What do Ukrainian Youth Think about Russian Aggression in Ukraine?

The nationwide poll “Youth of Ukraine 2017” conducted by the New Europe Center and the Friedrich-Ebert-Stiftung (FES) in cooperation with the sociological company GfK Ukraine is one of the most comprehensive attempts to understand and assess the sentiments of Ukrainian youth not only in recent years, but perhaps also for the entire period of Ukraine’s independence.

The events of recent years that affected a part of Ukrainian youth personally, such as the Euromaidan, annexation of Crimea, the anti-terrorist operation in Eastern Ukraine, and forced relocation due to military actions in Donbas, could not but influence their perception of relations with Russia. The opinion poll, analyzed by the New Europe Center, reflects the sentiments that are already affecting and will further influence domestic and foreign policy priorities of Ukraine.

Below we present key findings of the survey on youth perception of Russian aggression in Ukraine and Ukrainian-Russian relations. This list, however, is only the tip of the iceberg, as the nuances and detailed analysis are contained in the report.

The armed conflict in Eastern Ukraine is one of the five major issues that concern Ukrainian youth today, along with such challenges as the state of economy (63%), general decline in living standards (60%), problems with employment (52%), corruption, and incompetence of the authorities (51%).

Evidently, such factor as the conflict between the two countries has and will have a great influence on the formation of political guides of the younger part of Ukrainian society. Moreover, this part is quite numerous: our poll covers citizens of Ukraine aged 14 to 29, and as of January 1, 2017, there were almost 8 million of them, which is a fifth of the country’s population.

Photo: Presidential Administration of Ukraine

Ukrainian youth discover Russia through the contrasting phenomena or events: while some people are affected by communication with relatives in the neighboring country, others are on the front line of the conflict in Donbas, while the rest are influenced by both. Probably, that is the reason why about a third of the respondents chose the neutral or middle options and avoided absolute support or absolute negative attitude when answering most of the questions.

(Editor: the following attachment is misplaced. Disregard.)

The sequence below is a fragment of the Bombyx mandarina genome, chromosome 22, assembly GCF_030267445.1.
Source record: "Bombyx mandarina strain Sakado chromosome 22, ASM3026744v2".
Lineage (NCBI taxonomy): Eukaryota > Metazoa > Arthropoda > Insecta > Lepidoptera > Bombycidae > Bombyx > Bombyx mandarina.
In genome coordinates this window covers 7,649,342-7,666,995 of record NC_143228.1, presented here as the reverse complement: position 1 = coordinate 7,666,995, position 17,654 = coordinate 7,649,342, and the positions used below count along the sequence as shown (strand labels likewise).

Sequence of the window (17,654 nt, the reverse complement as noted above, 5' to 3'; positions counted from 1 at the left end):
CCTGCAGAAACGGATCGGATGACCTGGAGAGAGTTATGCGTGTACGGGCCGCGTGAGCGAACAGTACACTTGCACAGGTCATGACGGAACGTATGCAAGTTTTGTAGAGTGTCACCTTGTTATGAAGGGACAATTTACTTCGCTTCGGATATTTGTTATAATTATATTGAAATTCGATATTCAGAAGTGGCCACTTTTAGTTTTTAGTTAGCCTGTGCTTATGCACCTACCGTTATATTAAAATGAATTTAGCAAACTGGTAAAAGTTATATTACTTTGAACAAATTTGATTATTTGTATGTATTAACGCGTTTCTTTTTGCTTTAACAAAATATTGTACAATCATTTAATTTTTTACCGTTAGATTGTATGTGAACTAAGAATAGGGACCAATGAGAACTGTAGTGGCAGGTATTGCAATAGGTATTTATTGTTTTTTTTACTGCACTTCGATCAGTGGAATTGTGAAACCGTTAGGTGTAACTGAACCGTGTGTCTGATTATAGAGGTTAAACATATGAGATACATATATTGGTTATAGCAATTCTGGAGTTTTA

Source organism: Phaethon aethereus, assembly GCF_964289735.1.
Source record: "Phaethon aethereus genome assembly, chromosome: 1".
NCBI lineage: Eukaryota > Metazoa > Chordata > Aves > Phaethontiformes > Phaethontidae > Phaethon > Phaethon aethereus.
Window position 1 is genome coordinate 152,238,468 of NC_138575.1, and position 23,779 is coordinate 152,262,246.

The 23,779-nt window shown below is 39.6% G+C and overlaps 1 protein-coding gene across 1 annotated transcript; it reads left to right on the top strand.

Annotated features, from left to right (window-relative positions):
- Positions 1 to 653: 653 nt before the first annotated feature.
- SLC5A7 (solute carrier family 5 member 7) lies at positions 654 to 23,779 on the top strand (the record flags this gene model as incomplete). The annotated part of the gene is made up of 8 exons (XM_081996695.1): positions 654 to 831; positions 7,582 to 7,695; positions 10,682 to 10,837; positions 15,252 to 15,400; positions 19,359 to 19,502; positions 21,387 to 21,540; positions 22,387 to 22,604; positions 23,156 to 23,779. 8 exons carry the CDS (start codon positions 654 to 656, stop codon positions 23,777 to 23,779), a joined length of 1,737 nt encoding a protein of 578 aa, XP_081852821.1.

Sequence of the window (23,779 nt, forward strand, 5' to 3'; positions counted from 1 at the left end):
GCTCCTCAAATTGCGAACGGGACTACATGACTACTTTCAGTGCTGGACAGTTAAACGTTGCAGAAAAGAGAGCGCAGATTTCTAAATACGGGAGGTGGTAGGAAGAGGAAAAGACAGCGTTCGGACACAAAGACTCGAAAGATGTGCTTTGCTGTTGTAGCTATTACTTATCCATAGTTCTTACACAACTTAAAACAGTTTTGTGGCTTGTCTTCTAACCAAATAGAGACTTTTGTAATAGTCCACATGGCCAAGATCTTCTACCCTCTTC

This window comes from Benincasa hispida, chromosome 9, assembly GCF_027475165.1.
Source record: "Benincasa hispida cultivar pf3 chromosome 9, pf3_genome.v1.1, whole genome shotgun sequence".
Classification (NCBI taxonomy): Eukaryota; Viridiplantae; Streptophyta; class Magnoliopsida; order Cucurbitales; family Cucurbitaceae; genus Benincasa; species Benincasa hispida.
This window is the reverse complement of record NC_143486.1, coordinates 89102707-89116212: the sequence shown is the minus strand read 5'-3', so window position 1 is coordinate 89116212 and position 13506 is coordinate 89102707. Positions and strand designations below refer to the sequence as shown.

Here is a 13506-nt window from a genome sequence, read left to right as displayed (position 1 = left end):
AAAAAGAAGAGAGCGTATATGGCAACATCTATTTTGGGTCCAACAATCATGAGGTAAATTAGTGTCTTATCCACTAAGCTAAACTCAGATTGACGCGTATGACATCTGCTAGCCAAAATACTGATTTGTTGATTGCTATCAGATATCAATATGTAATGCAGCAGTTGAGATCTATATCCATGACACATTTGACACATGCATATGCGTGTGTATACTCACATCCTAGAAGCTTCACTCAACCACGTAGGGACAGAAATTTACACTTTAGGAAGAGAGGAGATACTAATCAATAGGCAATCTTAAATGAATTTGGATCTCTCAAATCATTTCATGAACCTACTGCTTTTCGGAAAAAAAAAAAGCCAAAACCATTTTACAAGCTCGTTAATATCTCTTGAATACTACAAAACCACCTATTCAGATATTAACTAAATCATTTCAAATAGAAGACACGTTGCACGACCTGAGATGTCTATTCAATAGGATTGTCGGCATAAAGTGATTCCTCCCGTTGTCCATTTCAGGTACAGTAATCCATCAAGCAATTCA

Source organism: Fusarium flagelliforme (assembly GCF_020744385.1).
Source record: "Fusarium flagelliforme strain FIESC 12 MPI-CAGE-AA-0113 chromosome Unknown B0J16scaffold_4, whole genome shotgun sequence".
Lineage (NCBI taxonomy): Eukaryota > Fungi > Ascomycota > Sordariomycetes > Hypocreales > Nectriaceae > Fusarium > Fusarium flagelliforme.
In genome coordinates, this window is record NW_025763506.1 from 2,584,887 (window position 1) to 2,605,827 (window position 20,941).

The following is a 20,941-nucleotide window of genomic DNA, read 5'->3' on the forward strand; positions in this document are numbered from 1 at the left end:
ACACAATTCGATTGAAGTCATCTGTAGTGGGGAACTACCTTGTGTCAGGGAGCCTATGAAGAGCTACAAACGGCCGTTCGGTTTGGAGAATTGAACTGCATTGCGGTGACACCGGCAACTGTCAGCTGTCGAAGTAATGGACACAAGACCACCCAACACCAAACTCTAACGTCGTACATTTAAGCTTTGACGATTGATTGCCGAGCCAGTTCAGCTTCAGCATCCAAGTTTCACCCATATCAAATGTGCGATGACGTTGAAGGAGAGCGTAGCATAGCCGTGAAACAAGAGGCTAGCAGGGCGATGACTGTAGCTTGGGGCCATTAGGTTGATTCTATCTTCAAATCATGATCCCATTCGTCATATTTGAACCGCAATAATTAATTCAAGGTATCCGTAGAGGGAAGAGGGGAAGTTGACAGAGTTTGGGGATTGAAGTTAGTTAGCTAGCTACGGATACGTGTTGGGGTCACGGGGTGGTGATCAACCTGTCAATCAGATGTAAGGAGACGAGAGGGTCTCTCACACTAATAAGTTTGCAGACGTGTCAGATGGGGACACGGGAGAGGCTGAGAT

This opinion poll shows how complex the picture of the attitudes of Ukrainian youth is: such simplistic notion as “the East and the South are pro-Russian, while the West is pro-European and pro-American” is not confirmed by our research. There are, certainly, differences between Ukrainians from various regions in certain issues, but they are not dramatic enough to assume any public split in the society. Moreover, some of the questions concerning relations between Ukraine and Russia combine the positions of the East and the West, and the general critical attitude toward Russian aggression and, in particular, to the annexation of Crimea, is the common denominator.

Ten years ago, sociologists stated that Ukrainian society still have not lost the feeling of “belonging to the former Soviet state”. Researchers assumed that the release from this feeling would occur along with the change of generations. Our research may show that young people are increasingly relieved of the burden of nostalgia for the Soviet Union. While nationwide polls show that a significant number of Ukrainians over 35 still regret the collapse of the USSR, surveys conducted among the youth show an opposite trend. For instance, a poll conducted by Sociological Rating Group in 2017 demonstrated that every third respondent from the age group of 36–50 regrets the collapse of the Soviet Union, and the rate of nostalgic respondents among the group of over 50 was even higher, almost a half (49%).

Our poll shows that only 13% of young people have negative feelings about the collapse of the USSR, which is consistent with the results obtained by the Rating Group, where 14% of the age group of 18–35 stated that they regret the collapse of the USSR. There is another, even more interesting trend: the younger the respondent was, the harder it was to express their position in relation to the historical event of 1991.